Why Use LaTeX?

A short primer on the benefits of using LaTeX over other document creation tools.

Quality and Aesthetics

Simply, documents produced using LaTeX just look better. There are 2 main reasons: typography and the ability to create complex designs.

Text in LaTeX documents looks more refined and polished because LaTeX uses iterative typesetting algorithms which determine the optimal layout of text and floating elements (such as figures and tables) based on many typographical rules. Word processors are not written to typeset documents (i.e. determine the optimum position of characters and words) on the fly.

The reason that the design and layout of LaTeX documents can be beautiful is that LaTeX is capable of creating virtually any design by making use of layering and absolute positioning of elements, along with the ability to output text in columns and boxes. In this sense, LaTeX is as capable as a professional design tool like Adobe InDesign, but without the cost.

A lively community of expansions to LaTeX (called packages) allows virtually any modification and type of document to be created. This means that LaTeX can create everything from business cards to books to presentations. Advanced built-in referencing also allows LaTeX to easily handle very large and complex documents with many cross-references, such as theses.


Free and works on all operating systems.

Microsoft Word, Apple's Pages and Google Docs are popular word processors that make creating documents easy and interactive. All cost money and/or your privacy, have compatibility issues between operating systems and either aren't available on all operating systems or require additional licenses. There are free open source alternatives such as LibreOffice, but even these have compatibility issues.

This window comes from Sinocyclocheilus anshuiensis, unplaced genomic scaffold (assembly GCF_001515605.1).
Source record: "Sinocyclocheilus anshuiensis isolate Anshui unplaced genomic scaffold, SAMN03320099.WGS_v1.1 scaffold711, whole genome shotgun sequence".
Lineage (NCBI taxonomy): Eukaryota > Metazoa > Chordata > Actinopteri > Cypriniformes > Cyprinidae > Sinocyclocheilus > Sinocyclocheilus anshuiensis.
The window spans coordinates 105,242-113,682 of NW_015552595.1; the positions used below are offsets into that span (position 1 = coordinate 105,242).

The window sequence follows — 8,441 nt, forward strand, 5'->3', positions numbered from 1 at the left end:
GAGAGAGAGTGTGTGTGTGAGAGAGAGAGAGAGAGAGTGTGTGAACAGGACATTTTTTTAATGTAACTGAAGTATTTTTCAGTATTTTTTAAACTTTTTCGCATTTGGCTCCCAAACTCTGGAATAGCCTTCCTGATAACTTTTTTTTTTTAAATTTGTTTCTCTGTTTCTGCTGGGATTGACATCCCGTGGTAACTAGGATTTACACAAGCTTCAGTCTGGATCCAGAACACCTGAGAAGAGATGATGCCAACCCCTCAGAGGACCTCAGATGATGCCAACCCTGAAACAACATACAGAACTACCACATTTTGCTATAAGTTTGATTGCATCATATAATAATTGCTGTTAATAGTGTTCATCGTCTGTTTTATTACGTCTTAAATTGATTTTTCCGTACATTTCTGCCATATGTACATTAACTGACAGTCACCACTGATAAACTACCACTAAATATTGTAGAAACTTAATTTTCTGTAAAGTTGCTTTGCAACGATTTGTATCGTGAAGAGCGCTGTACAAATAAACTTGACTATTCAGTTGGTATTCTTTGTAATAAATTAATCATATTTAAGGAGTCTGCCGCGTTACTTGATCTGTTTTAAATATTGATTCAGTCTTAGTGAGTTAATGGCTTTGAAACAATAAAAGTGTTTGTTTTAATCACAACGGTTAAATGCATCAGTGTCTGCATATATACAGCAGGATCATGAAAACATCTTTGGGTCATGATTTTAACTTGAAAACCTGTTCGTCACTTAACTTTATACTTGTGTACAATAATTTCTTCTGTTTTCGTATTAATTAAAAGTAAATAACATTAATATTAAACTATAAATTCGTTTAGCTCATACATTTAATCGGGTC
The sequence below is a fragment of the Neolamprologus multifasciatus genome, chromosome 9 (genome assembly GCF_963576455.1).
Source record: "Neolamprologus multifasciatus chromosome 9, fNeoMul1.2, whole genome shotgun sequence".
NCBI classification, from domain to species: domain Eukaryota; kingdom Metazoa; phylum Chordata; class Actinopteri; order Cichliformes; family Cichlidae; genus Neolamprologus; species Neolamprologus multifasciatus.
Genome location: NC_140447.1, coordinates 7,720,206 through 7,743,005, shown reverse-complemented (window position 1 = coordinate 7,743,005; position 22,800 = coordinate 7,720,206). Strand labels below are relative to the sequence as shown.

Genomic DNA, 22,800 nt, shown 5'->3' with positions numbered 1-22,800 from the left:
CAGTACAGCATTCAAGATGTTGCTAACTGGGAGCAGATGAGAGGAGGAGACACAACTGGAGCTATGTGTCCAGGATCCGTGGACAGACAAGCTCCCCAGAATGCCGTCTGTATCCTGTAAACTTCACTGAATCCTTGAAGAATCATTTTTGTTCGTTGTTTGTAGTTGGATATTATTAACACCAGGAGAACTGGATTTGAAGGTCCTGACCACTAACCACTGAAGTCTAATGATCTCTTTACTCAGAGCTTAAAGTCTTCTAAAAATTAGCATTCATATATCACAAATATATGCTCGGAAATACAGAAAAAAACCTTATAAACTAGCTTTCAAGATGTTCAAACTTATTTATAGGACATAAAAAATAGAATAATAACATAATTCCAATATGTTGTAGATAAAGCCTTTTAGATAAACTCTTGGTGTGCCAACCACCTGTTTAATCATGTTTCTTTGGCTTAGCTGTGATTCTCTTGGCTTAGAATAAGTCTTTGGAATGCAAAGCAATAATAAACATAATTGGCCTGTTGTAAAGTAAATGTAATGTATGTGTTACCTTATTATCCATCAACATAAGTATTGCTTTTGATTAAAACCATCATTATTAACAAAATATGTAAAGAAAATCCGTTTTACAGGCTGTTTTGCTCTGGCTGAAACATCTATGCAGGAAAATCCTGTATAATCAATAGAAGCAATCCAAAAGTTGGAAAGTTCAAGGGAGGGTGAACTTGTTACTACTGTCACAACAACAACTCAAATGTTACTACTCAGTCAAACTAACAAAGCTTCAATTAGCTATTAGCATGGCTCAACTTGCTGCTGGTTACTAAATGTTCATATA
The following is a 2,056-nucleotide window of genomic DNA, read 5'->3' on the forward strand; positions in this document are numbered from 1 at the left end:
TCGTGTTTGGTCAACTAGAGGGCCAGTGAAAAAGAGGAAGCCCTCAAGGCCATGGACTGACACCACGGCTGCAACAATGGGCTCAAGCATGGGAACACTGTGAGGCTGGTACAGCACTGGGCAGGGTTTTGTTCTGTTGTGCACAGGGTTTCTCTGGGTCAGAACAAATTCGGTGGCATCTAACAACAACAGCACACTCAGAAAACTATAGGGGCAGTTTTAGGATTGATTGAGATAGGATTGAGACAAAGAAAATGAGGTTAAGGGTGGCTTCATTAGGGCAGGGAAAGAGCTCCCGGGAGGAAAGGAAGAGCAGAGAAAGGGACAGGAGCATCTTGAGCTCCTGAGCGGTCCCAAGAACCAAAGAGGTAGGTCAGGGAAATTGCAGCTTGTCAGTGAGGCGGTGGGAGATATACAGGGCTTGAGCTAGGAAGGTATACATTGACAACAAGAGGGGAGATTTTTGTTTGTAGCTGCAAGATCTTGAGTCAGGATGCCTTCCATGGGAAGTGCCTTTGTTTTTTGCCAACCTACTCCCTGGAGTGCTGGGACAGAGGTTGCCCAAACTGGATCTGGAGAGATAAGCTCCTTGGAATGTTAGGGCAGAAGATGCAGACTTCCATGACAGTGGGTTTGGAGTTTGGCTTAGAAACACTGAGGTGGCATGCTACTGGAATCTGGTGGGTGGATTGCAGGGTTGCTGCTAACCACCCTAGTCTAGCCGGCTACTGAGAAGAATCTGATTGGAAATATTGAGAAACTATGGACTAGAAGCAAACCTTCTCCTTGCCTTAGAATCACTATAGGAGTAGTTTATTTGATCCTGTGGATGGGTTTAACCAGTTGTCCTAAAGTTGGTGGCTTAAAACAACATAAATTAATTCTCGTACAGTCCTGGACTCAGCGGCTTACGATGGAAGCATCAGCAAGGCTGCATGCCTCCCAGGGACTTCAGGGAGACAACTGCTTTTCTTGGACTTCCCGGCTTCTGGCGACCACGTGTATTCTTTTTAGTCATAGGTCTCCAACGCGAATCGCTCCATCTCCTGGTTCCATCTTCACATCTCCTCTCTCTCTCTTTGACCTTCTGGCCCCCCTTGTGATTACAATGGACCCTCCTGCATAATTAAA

LaTeX is free and there are a multitude of text editors to choose from for each operating system. If you create a LaTeX .tex file at work on Windows and resume working on it at home on your Mac or Linux computer, the file will compile the same regardless. Since LaTeX and individual packages do not get updated very frequently, you are unlikely to run into incompatibility issues due to different versions.

Another consideration is bibliography management. For the word processors that are capable of including bibliographies automatically, this software is usually an extra expense (e.g. EndNote for Microsoft Word). The LaTeX implementation of a bibliography manager (called BibTeX) uses any number of free reference managers to store your papers and saves your library as a .bib file which is read by LaTeX and output in a citation style of your choosing.

Editing, Versioning, Automation and Outputs

LaTeX code in a .tex file is just a text document. This means it can be opened and edited in any simple text editor on any version of any operating system. It will not crash or corrupt for seemingly no reason. Many people feel this is liberating and enjoy being in control of their documents. Word processors can seem slow and bloated but few computers will find a text editor a daunting application to run.

Software developers commonly use source control systems to track changes to files over time. LaTeX is very amenable to using Git to track changes to your documents, something that is difficult to do for documents from a Word Processor. Git also makes it easy to collaborate with other authors and maintain multiple versions of your documents using its standard features.

The benefits of plain text also mean that LaTeX is very easy to automate for business use. Simple regular expressions, when paired with a good template, can enable a business to produce documents on demand and in large numbers with no extra costs.

The output from LaTeX by default is PDF. The PDF format is used extensively worldwide and is viewable on any operating systems without formatting differences. Along with PDF, you can output to PostScript, RTF, HTML, PNG, TIFF and others through the use of other free tools.